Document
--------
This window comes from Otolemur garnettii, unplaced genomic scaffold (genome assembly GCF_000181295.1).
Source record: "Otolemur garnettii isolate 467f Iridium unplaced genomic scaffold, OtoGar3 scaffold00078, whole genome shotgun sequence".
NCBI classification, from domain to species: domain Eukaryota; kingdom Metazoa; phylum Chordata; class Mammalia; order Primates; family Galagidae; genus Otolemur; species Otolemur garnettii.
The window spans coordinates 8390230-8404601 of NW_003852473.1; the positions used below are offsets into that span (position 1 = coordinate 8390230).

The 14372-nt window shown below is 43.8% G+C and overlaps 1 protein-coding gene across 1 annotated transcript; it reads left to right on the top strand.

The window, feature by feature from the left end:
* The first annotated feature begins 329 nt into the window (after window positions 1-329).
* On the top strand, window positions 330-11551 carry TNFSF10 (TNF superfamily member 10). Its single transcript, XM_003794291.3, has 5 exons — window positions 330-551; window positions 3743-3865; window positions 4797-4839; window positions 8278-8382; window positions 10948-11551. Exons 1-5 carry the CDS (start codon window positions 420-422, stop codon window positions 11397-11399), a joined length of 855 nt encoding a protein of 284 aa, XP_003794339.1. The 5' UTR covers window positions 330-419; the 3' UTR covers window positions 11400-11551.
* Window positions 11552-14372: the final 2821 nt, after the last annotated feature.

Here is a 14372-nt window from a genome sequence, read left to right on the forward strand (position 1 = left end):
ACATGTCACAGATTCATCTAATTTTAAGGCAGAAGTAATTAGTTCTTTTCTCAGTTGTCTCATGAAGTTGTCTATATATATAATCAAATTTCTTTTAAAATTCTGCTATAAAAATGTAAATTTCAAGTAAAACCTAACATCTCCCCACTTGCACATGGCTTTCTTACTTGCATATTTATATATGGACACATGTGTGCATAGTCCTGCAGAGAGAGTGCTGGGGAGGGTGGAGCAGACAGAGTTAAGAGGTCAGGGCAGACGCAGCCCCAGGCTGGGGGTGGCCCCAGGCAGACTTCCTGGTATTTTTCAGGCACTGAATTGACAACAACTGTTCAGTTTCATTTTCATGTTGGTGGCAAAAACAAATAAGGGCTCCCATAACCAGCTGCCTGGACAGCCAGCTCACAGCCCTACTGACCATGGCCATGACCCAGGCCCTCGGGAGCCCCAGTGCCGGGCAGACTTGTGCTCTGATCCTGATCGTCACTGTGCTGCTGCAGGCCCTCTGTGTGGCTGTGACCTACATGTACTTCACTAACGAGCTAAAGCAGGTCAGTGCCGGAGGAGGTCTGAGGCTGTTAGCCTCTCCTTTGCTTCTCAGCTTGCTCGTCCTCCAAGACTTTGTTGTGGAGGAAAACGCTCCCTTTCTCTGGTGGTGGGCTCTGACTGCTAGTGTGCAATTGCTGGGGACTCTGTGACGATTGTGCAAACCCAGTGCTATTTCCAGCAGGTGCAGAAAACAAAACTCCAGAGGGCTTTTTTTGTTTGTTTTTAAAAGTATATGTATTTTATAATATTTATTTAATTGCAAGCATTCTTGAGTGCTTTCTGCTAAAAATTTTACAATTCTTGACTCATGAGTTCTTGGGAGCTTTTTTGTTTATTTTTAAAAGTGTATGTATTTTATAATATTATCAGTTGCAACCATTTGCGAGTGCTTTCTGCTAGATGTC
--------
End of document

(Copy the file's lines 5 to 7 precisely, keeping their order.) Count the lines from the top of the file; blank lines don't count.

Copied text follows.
The 14372-nt window shown below is 43.8% G+C and overlaps 1 protein-coding gene across 1 annotated transcript; it reads left to right on the top strand.

The window, feature by feature from the left end:
* The first annotated feature begins 329 nt into the window (after window positions 1-329).